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Are the Knights ready to begin the Tryumph?Are the knights ready to begin the triumph?Per II.ii.1
Returne them, We are ready, & our daughter heere,Return them we are ready; and our daughter here,Per II.ii.4
In honour of whose Birth, these Triumphs are,In honour of whose birth these triumphs are,Per II.ii.5
Sits heere like Beauties child, whom Nature gat,Sits here like beauty's child, whom Nature gatPer II.ii.6
For men to see; and seeing, woonder at.For men to see and, seeing, wonder at.Per II.ii.7
It's fit it should be so, for Princes areIt's fit it should be so, for princes arePer II.ii.10
A modell which Heauen makes like to it selfe:A model which heaven makes like to itself.Per II.ii.11
As Iewels loose their glory, if neglected,As jewels lose their glory if neglected,Per II.ii.12
So Princes their Renownes, if not respected:So princes their renowns if not respected.Per II.ii.13
T'is now your honour (Daughter) to entertaine'Tis now your honour, daughter, to entertainPer II.ii.14
The labour of each Knight, in his deuice.The labour of each knight in his device.Per II.ii.15
Who is the first, that doth preferre himselfe?Who is the first that doth prefer himself?Per II.ii.17
He loues you well, that holdes his life of you.He loves you well that holds his life of you.Per II.ii.22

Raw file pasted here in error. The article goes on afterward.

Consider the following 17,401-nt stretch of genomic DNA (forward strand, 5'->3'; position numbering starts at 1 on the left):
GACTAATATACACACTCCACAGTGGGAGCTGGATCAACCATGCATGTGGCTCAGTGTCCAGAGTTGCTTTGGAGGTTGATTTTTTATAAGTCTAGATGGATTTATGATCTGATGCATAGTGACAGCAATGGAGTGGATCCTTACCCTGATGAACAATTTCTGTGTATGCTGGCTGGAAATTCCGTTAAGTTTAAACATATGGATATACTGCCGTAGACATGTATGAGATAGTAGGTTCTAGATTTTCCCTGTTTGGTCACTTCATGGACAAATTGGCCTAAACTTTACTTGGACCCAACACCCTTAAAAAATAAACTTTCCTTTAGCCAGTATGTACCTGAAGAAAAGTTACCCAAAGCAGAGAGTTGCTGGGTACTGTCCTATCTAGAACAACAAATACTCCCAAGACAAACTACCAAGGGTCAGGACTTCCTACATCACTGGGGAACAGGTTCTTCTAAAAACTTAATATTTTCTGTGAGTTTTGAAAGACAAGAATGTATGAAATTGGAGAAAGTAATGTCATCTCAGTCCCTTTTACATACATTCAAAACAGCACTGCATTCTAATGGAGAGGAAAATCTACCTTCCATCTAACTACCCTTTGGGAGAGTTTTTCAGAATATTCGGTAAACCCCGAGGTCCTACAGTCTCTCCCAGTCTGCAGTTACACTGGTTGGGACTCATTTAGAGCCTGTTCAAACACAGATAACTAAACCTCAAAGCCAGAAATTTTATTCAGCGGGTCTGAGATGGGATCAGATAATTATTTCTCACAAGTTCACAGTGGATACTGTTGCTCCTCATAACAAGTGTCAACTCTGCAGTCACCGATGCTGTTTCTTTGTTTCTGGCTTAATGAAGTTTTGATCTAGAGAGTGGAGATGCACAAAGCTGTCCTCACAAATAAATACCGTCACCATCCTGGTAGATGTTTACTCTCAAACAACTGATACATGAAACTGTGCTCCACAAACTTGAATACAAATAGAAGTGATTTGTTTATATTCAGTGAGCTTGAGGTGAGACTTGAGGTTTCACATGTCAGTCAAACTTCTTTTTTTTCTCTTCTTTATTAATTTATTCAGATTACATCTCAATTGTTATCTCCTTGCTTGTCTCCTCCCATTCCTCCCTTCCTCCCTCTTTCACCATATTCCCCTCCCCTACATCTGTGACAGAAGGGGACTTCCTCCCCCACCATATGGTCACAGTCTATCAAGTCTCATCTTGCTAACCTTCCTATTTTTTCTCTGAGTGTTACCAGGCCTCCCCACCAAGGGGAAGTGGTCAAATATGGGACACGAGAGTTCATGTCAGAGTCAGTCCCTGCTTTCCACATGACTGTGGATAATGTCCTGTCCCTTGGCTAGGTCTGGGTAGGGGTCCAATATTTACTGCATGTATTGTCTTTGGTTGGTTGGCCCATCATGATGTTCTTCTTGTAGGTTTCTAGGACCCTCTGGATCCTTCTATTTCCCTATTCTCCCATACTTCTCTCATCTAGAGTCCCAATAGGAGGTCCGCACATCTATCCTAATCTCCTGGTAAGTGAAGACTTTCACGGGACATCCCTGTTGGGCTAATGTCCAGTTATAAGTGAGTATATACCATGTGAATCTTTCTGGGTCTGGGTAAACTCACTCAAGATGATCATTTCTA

Who is the second, that presents himselfe?Who is the second that presents himself?Per II.ii.23
And with the third?And with the third?Per II.ii.28.1
What is the fourth.What is the fourth?Per II.ii.31
Which shewes that Beautie hath his power & will,Which shows that beauty hath his power and will,Per II.ii.34
Which can as well enflame, as it can kill.Which can as well inflame as it can kill.Per II.ii.35
And what's the sixt, and last; the which, / The knight himselfAnd what's the sixth and last, the which the knight himselfPer II.ii.39
with such a graceful courtesie deliuered?With such a graceful courtesy delivered?Per II.ii.40
A pretty morrall A pretty moral,Per II.ii.44
frõ the deiected state wherein he is,From the dejected state wherein he is,Per II.ii.45
He hopes by you, his fortunes yet may flourish.He hopes by you his fortunes yet may flourish.Per II.ii.46
Opinion's but a foole, that makes vs scanOpinion's but a fool, that makes us scanPer II.ii.55
The outward habit, by the inward man.The outward habit by the inward man.Per II.ii.56